What can I say about the person who gives up their career and life to take care of me at the end of mine? Plenty! Is it all sunshine and roses? Of course not. Part of it is due to our own personalities and part of it is because of the difficulties associated with ALS. We don’t give up, but we occasionally want to strangle each other. So not much has changed in our relationship.
I know that every day this disease tugs at his heart and he has his own breakdown. I usually have my own non-PBA breakdowns at night lying in bed where I oftentimes work on this blog. This is our quiet time. I am supposed to go to sleep while hubby and caregiver retreats to the mancave for a cigar and to chill.
Our lives have taken a role reversal of sorts. I no longer have any chores. Meanwhile hubby has taken over as the laundress, a nickname he gave me because he would complain that I spent all my free time doing laundry. He no longer enjoys cooking, one of his passions, because he says it’s not fun to cook for one. And believe me, for an Italian that is an impossibility anyway. It used to be my job to clean up after dinner because I lost all cooking privileges the day I said, “I do.”
I believe that most of our disagreements or difficulties these days are due to my inability to speak. I still try to speak in this non-voice of mine which, I admit, is stupid on my part. It’s not easy to give up on one of those five senses you have had forever. And it’s really stupid for me to try to speak to my hubby now considering that he has had hearing loss since he was 14. My husband has told me that he would like to hear my natural voice. I spent almost two months on voice banking in order to have a synthesized voice that would sound like mine. Hubby cannot understand my voice on the Tobii (my speech device). With some tweaking it does, but clips off at the ends of some words. It sounded better on my MacBook which I had to give up. So I use a built-in voice that he can understand but complains is condescending. Argh! What am I supposed to do?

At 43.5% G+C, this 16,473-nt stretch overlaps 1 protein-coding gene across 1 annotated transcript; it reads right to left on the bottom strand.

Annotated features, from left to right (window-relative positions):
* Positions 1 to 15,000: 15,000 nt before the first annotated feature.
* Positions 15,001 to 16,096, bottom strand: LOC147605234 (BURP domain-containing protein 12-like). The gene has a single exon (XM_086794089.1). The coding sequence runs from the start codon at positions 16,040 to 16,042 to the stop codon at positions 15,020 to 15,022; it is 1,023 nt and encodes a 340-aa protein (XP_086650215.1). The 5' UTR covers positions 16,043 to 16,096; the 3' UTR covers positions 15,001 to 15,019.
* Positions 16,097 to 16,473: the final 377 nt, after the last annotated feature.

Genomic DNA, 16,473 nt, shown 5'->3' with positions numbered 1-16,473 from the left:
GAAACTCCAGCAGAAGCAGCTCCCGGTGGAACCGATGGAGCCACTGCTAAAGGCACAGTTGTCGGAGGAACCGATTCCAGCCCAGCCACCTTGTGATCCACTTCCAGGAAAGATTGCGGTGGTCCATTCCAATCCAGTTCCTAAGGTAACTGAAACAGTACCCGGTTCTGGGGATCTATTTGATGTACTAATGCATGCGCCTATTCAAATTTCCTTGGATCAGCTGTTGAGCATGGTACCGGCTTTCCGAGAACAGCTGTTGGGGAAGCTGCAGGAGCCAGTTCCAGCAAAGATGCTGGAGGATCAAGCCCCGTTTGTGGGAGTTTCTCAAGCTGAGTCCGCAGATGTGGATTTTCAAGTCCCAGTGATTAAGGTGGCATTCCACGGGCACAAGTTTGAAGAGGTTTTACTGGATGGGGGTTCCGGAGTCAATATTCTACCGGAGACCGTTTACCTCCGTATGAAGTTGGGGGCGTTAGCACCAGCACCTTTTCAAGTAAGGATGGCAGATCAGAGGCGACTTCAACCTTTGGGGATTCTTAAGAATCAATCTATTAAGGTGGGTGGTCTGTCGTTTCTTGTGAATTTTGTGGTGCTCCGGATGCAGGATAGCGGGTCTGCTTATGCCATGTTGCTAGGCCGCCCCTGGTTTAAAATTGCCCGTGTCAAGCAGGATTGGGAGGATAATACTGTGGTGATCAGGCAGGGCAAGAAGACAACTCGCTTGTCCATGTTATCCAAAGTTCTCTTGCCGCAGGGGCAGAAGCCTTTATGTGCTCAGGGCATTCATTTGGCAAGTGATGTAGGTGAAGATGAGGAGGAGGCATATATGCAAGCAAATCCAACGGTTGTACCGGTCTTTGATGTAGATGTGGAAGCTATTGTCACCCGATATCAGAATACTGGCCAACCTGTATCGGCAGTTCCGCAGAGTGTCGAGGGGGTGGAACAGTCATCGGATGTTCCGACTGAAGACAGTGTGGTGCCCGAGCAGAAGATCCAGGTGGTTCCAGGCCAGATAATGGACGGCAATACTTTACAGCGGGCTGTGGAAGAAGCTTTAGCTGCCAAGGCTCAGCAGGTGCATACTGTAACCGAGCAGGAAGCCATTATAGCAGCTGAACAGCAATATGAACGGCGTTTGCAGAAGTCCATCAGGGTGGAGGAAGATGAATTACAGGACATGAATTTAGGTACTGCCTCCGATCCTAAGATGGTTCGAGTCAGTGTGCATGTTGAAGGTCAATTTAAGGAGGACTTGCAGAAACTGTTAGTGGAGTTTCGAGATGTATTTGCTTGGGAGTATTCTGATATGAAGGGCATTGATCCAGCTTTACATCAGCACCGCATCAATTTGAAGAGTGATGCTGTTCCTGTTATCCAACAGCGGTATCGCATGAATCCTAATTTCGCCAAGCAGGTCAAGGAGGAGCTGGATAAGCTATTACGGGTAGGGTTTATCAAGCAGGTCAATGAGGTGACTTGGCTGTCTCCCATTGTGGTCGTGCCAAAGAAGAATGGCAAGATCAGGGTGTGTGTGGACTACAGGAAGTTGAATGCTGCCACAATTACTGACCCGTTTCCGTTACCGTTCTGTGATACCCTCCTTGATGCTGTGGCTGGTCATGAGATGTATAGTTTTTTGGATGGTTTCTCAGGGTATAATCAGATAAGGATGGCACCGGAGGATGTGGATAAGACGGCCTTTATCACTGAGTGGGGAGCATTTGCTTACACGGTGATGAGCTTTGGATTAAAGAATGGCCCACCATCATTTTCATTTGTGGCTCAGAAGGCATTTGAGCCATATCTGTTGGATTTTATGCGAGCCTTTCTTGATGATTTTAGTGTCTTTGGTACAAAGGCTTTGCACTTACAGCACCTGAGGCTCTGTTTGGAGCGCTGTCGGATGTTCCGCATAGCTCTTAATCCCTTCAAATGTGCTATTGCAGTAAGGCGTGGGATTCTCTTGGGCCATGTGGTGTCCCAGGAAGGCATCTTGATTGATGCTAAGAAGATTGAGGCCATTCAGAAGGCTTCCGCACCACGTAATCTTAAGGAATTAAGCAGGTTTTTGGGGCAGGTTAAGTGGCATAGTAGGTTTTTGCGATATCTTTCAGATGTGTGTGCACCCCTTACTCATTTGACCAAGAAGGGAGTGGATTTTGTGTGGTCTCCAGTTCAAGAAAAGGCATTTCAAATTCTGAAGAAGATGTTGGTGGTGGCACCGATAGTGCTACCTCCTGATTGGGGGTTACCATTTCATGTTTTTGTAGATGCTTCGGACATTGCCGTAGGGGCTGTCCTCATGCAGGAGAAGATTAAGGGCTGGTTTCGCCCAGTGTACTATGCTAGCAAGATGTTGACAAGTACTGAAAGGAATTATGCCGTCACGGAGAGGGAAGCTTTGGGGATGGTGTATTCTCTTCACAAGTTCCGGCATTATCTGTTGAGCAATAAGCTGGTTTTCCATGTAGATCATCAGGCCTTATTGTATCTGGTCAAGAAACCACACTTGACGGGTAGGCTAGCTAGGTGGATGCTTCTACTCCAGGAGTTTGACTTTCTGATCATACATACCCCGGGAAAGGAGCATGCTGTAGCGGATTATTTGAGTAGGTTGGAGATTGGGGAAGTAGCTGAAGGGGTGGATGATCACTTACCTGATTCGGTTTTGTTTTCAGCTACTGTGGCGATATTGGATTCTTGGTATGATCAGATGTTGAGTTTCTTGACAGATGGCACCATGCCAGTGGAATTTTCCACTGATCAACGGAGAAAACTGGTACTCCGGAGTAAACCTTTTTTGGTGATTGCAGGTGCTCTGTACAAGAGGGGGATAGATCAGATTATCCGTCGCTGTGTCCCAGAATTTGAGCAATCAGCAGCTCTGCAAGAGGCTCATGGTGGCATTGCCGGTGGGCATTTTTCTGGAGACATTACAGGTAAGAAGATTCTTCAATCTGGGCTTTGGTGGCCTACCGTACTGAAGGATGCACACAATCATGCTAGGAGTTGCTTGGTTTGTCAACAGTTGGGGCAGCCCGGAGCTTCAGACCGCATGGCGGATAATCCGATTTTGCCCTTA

I am now on hospice and my husband is on an unpaid leave of absence from work. It’s almost as if we retired, except it’s a lot less fun for the both of us. We recently lost an aide so it means there is a lot more for him to do. We are working with hospice to get a regular routine going. I don’t want to be in bed all day waiting for a shower or bed bath. I haven’t become bedridden yet. I will die when my time comes. Until then, I’d prefer to enjoy the time I have left. But I digress.
My caregiver’s day begins earlier than mine. He gets up earlier to shower and eat breakfast. He tries to get a few moments for himself before I rock his world. The loss of one of our regular aides means everything is his responsibility that day. Our current nursing agency is having a difficult time finding a replacement. Every one wants or requires training for a job my husband was never trained to do. He laughs and tells everyone that I call him my untrained professional. .